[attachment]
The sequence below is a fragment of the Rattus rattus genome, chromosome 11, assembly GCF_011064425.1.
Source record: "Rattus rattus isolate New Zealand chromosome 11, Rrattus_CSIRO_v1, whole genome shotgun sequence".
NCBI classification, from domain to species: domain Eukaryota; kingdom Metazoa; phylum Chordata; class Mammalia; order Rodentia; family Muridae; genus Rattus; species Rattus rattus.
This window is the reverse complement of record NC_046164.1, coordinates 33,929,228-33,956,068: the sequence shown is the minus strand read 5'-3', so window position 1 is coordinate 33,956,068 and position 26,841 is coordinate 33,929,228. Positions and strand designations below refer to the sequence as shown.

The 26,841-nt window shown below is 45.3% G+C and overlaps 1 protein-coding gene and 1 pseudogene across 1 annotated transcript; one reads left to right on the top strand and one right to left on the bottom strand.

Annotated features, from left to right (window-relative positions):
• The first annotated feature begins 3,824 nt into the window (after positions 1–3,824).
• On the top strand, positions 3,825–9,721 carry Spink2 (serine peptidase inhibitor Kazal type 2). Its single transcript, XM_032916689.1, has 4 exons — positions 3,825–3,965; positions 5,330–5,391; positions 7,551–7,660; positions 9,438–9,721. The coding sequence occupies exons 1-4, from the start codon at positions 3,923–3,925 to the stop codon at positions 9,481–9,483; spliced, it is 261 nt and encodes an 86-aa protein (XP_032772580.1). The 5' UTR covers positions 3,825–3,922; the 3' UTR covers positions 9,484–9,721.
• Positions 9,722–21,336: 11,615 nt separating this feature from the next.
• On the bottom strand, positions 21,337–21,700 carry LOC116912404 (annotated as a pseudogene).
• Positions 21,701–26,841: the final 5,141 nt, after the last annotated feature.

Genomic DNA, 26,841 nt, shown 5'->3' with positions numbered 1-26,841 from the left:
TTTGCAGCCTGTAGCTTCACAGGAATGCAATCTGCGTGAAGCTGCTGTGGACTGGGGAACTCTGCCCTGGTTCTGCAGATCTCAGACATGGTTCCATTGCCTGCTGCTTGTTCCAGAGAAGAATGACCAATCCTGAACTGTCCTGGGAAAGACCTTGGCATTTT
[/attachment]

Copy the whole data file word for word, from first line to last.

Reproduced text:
The sequence below is a fragment of the Rattus rattus genome, chromosome 11, assembly GCF_011064425.1.
Source record: "Rattus rattus isolate New Zealand chromosome 11, Rrattus_CSIRO_v1, whole genome shotgun sequence".
NCBI classification, from domain to species: domain Eukaryota; kingdom Metazoa; phylum Chordata; class Mammalia; order Rodentia; family Muridae; genus Rattus; species Rattus rattus.
This window is the reverse complement of record NC_046164.1, coordinates 33,929,228-33,956,068: the sequence shown is the minus strand read 5'-3', so window position 1 is coordinate 33,956,068 and position 26,841 is coordinate 33,929,228. Positions and strand designations below refer to the sequence as shown.

The 26,841-nt window shown below is 45.3% G+C and overlaps 1 protein-coding gene and 1 pseudogene across 1 annotated transcript; one reads left to right on the top strand and one right to left on the bottom strand.

Annotated features, from left to right (window-relative positions):
• The first annotated feature begins 3,824 nt into the window (after positions 1–3,824).
• On the top strand, positions 3,825–9,721 carry Spink2 (serine peptidase inhibitor Kazal type 2). Its single transcript, XM_032916689.1, has 4 exons — positions 3,825–3,965; positions 5,330–5,391; positions 7,551–7,660; positions 9,438–9,721. The coding sequence occupies exons 1-4, from the start codon at positions 3,923–3,925 to the stop codon at positions 9,481–9,483; spliced, it is 261 nt and encodes an 86-aa protein (XP_032772580.1). The 5' UTR covers positions 3,825–3,922; the 3' UTR covers positions 9,484–9,721.
• Positions 9,722–21,336: 11,615 nt separating this feature from the next.
• On the bottom strand, positions 21,337–21,700 carry LOC116912404 (annotated as a pseudogene).
• Positions 21,701–26,841: the final 5,141 nt, after the last annotated feature.

Genomic DNA, 26,841 nt, shown 5'->3' with positions numbered 1-26,841 from the left:
TTTGCAGCCTGTAGCTTCACAGGAATGCAATCTGCGTGAAGCTGCTGTGGACTGGGGAACTCTGCCCTGGTTCTGCAGATCTCAGACATGGTTCCATTGCCTGCTGCTTGTTCCAGAGAAGAATGACCAATCCTGAACTGTCCTGGGAAAGACCTTGGCATTTT